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From flies to fetal viability
BBSRC-funded research on insect flight leads to better fertility prospects.
11 January 2012
Research by zoologists at the University of Oxford into how hoverflies achieve exquisite flight control has led to a means of improving in vitro fertilisation (IVF) techniques.
Studying insect flight using digital analysis of ultra-high speed photography has years later been applied to measure liquid flows around eggs retained for IVF procedures.
The result is that the most viable single embryo can be selected for implantation, instead of multiple embryos being used. Clinical trials with IVF research groups from the universities of Oxford, Cambridge, and Cardiff are now under way, demonstrating how fundamental bioscience – or more specifically precise and detailed image analysis techniques – can lead to developments in seemingly unrelated field just a few years later.
Flight of the locust
Understanding how insects and birds remain upright during flight and how their wing shapes and movements contribute to their speed and manoeuvrability has long fascinated both zoologists and aircraft designers. Professor Adrian Thomas and his colleagues in the Animal Flight Group at the University of Oxford, including then BBSRC-funded PhD student Richard Bomphrey, used particle image velocimetry to measure flow velocities around flapping insect wings, and also used smoke visualisation to analyse the ways that vortexes form along the contours and leading edges of insects in flight (bees, hoverflies, locusts, dragonflies and butterflies).
Video: A. Thomas, Animal Flight Group, Oxford University.
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"We use correlation image velocimetry to analyse [air] flows in aerodynamic situations," says Thomas. "It works on any pair of images where there is sufficient structure in the image intensity across the image."
The technique analyses an image for a unique patterns of pixel intensity. It then compares the initial patterns with a second image to see where the patterns have moved. Using BBSRC funding, Thomas' team showed that details of insect wing topography, such as the way that insect wings deform during flight, are key considerations when constructing new models of flight as a whole – useful insights for aircraft and wing designers for example (ref 1). "We showed that bumblebees fly by using known high-lift aerodynamic mechanisms, with leading edge vortices over the left and right wings, and the wings working independently, which may improve manoeuvrability, but at the cost of reduced efficiency."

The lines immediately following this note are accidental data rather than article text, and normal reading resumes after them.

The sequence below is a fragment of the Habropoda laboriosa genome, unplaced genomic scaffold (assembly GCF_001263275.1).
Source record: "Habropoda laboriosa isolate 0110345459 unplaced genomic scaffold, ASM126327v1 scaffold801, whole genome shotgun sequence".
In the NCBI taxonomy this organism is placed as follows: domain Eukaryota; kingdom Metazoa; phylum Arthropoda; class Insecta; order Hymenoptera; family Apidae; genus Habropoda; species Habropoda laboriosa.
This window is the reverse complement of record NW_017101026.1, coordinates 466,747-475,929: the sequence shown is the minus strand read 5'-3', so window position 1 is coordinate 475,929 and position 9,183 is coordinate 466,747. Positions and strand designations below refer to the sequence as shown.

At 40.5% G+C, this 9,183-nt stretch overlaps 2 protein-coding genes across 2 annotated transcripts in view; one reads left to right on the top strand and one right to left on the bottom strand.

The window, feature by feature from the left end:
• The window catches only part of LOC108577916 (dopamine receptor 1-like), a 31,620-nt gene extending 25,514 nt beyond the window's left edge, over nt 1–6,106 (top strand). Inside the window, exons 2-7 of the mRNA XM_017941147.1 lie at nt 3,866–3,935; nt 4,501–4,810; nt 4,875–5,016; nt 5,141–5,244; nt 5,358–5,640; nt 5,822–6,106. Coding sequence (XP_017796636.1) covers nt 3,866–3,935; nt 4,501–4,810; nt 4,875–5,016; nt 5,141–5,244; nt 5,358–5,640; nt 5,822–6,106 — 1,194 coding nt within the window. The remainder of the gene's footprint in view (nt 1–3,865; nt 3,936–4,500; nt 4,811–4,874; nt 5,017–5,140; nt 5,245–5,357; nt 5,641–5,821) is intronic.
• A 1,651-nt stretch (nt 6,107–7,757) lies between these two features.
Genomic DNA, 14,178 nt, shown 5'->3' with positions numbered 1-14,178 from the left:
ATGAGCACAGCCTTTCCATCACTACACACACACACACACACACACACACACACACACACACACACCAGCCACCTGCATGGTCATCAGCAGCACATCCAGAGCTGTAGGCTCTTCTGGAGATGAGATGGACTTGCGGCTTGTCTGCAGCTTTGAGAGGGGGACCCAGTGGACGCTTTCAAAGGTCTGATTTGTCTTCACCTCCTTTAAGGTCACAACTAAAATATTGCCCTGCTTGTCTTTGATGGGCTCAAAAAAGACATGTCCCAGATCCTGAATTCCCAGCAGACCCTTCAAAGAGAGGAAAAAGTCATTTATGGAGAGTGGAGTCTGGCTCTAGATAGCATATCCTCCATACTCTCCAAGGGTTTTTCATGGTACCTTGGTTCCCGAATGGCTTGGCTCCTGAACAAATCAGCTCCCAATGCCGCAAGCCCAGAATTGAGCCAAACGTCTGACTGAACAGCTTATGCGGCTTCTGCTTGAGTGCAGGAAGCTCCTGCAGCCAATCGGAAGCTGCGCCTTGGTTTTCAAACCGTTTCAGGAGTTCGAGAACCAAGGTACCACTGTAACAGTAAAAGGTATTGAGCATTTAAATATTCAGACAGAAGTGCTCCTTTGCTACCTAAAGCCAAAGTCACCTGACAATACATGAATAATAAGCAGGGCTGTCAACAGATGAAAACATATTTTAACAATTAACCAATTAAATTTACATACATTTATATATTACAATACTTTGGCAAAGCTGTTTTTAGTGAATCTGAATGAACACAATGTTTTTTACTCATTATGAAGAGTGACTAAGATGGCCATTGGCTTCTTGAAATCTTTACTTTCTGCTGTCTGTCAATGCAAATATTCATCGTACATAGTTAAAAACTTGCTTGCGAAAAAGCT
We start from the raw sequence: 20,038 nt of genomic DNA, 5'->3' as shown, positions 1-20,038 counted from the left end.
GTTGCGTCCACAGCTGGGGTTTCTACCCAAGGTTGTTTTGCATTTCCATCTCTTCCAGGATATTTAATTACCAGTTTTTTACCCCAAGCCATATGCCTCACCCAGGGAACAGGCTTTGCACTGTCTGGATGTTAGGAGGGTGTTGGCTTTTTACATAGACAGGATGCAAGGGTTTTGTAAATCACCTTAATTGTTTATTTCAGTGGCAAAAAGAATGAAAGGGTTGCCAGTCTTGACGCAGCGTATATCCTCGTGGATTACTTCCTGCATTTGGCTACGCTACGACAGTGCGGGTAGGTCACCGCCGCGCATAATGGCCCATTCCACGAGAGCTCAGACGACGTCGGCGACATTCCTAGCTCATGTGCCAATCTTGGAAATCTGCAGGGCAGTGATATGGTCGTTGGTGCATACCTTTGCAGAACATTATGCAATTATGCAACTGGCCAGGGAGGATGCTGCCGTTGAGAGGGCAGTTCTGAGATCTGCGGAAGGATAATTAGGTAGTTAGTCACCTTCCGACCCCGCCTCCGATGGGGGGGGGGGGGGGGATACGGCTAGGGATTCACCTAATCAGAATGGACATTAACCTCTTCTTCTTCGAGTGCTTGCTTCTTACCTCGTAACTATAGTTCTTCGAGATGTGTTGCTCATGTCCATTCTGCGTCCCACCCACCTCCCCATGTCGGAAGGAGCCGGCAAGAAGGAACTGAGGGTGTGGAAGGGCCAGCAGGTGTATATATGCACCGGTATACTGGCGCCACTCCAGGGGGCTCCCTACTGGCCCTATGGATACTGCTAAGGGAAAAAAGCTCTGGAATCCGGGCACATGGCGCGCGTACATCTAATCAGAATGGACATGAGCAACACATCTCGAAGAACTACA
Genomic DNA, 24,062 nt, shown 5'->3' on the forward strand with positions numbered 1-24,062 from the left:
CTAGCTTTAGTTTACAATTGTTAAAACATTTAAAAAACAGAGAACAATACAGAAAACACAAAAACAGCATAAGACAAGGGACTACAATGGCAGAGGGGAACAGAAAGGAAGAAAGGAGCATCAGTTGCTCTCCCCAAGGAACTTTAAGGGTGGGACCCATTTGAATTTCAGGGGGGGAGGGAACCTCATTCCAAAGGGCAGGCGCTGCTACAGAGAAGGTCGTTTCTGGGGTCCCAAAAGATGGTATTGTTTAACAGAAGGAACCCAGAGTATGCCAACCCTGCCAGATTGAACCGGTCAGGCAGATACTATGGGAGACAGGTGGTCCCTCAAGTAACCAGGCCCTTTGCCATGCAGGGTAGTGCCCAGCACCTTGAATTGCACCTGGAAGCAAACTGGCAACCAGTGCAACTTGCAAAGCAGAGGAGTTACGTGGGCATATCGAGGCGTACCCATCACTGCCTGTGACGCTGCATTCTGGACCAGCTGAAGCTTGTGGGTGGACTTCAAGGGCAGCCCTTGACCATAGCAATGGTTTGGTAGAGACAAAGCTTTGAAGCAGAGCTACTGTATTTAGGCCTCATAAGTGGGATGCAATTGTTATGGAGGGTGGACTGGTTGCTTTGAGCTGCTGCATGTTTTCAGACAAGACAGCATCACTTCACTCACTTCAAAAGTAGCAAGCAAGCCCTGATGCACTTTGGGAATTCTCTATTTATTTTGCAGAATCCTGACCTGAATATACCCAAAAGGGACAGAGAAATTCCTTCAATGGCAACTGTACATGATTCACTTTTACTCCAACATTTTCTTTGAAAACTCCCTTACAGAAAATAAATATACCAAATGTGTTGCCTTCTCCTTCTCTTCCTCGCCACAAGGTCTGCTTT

A few years later, the step to IVF work came from the observation that the kinds of image analysis techniques used for measuring the flows around flapping insect wings were quite general. "So we could use those techniques, with minor modifications, to measure flows in any situation where suitable images were available," says Thomas.
So far as implantation is concerned, Thomas says that they found that the fertilised eggs showed telltale regular pulses of movement (ref 2). "The eggs with the highest viability have a regular pattern of movement-pulses that is neither too rapid, or not rapid enough."
The work has potential to have a major impact on human fertility because a critical issue in IVF is identifying the most viable embryo for implantation (ref 3). Current practices produce a large set of fertilised ova, only some of which will develop successfully. IVF clinics routinely use multiple embryos to maximise the chances of successful pregnancy; this has led to many more twin births that are associated with health issues for both the mother and the babies.
The IVF work, which has recently been patented, was funded by The Wellcome Trust. Other contributing organisations to the insect flight work include the European Research Council, MRC, EPSRC, and the US Air Force Office of Scientific Research. In addition, Thomas' image analysis software has been licensed, and negotiations are ongoing between the spin-out organisations from Oxford (Isis Innovation) and the equivalents for his collaborators at the universities of Cambridge and Cardiff.
This article is based on an article on the University of Oxford impacts page.
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